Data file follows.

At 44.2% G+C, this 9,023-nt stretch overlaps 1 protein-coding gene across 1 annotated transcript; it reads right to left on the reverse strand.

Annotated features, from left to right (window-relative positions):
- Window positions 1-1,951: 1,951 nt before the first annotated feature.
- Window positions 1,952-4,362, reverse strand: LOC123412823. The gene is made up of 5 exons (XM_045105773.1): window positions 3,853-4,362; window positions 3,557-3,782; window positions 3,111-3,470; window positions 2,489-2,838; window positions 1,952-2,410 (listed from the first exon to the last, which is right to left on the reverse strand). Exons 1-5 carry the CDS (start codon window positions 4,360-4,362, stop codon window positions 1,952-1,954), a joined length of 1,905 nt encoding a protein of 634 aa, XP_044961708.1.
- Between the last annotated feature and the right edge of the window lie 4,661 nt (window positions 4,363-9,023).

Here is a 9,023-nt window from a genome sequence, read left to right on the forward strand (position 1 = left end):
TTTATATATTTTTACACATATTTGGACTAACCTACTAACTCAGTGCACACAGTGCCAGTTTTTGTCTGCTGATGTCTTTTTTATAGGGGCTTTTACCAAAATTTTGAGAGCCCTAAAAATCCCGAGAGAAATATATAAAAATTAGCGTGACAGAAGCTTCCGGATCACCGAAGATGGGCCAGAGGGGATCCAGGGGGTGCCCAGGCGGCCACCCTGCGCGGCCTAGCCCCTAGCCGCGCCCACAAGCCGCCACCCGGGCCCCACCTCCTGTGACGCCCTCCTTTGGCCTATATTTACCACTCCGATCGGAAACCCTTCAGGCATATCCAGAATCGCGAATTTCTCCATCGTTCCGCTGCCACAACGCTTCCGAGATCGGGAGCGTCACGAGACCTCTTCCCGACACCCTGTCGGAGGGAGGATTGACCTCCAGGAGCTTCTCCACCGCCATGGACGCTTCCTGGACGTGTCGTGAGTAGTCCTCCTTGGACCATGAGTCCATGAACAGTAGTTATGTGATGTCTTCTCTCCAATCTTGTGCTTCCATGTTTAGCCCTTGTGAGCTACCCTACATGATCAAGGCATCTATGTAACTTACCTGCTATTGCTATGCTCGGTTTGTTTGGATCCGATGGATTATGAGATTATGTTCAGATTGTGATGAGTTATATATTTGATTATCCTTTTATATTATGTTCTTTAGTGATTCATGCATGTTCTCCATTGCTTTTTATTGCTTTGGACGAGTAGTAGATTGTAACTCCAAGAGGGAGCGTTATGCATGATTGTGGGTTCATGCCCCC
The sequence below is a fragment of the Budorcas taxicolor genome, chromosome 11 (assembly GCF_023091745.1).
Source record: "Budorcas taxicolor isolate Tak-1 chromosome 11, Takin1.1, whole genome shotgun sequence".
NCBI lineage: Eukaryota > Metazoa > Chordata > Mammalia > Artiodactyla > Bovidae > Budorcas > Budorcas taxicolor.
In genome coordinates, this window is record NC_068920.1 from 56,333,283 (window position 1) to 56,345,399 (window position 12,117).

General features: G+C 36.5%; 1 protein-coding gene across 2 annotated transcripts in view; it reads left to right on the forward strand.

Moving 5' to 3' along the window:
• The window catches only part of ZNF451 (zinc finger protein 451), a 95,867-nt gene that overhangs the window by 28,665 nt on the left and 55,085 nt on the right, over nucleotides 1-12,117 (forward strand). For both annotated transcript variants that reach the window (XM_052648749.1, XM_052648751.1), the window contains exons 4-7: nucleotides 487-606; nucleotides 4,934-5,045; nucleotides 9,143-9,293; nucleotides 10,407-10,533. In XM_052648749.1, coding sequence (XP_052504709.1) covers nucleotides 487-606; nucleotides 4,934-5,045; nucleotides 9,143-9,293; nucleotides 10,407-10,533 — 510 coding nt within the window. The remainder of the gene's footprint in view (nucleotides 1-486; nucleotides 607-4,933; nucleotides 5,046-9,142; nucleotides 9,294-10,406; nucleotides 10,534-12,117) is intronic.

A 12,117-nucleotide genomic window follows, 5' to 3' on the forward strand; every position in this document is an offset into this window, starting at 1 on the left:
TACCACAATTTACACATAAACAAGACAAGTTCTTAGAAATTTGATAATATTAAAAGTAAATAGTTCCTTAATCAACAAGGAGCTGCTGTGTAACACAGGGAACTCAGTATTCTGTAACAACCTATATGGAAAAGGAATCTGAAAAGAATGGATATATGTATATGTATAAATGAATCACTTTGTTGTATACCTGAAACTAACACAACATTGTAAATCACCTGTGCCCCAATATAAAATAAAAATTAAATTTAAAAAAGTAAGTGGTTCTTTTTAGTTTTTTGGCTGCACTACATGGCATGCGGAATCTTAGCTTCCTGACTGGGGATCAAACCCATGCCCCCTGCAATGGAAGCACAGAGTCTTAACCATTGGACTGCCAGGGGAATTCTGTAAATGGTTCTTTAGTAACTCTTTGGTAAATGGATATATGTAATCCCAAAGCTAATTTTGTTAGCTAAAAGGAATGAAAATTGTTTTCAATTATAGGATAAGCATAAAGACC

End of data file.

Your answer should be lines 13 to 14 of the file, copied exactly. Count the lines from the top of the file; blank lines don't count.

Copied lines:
Moving 5' to 3' along the window:
• The window catches only part of ZNF451 (zinc finger protein 451), a 95,867-nt gene that overhangs the window by 28,665 nt on the left and 55,085 nt on the right, over nucleotides 1-12,117 (forward strand). For both annotated transcript variants that reach the window (XM_052648749.1, XM_052648751.1), the window contains exons 4-7: nucleotides 487-606; nucleotides 4,934-5,045; nucleotides 9,143-9,293; nucleotides 10,407-10,533. In XM_052648749.1, coding sequence (XP_052504709.1) covers nucleotides 487-606; nucleotides 4,934-5,045; nucleotides 9,143-9,293; nucleotides 10,407-10,533 — 510 coding nt within the window. The remainder of the gene's footprint in view (nucleotides 1-486; nucleotides 607-4,933; nucleotides 5,046-9,142; nucleotides 9,294-10,406; nucleotides 10,534-12,117) is intronic.